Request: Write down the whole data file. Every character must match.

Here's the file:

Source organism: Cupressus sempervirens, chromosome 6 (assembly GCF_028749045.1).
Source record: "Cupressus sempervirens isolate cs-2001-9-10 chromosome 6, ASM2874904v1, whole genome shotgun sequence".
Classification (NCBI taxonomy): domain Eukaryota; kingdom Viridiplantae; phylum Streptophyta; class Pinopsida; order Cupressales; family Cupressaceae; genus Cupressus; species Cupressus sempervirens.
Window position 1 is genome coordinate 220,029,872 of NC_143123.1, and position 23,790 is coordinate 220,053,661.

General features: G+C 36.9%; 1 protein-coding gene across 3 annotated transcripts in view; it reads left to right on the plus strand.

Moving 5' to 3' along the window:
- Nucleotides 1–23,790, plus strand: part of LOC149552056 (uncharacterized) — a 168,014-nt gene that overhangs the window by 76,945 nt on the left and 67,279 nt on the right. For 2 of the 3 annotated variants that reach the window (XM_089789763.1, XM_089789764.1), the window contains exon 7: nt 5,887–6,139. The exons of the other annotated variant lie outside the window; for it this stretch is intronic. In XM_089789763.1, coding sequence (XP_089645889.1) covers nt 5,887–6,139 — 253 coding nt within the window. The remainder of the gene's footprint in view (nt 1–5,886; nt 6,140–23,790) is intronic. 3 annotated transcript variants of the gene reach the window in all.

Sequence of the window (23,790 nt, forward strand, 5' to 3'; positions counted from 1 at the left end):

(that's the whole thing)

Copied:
Source organism: Cupressus sempervirens, chromosome 6 (assembly GCF_028749045.1).
Source record: "Cupressus sempervirens isolate cs-2001-9-10 chromosome 6, ASM2874904v1, whole genome shotgun sequence".
Classification (NCBI taxonomy): domain Eukaryota; kingdom Viridiplantae; phylum Streptophyta; class Pinopsida; order Cupressales; family Cupressaceae; genus Cupressus; species Cupressus sempervirens.
Window position 1 is genome coordinate 220,029,872 of NC_143123.1, and position 23,790 is coordinate 220,053,661.

General features: G+C 36.9%; 1 protein-coding gene across 3 annotated transcripts in view; it reads left to right on the plus strand.

Moving 5' to 3' along the window:
- Nucleotides 1–23,790, plus strand: part of LOC149552056 (uncharacterized) — a 168,014-nt gene that overhangs the window by 76,945 nt on the left and 67,279 nt on the right. For 2 of the 3 annotated variants that reach the window (XM_089789763.1, XM_089789764.1), the window contains exon 7: nt 5,887–6,139. The exons of the other annotated variant lie outside the window; for it this stretch is intronic. In XM_089789763.1, coding sequence (XP_089645889.1) covers nt 5,887–6,139 — 253 coding nt within the window. The remainder of the gene's footprint in view (nt 1–5,886; nt 6,140–23,790) is intronic. 3 annotated transcript variants of the gene reach the window in all.

Sequence of the window (23,790 nt, forward strand, 5' to 3'; positions counted from 1 at the left end):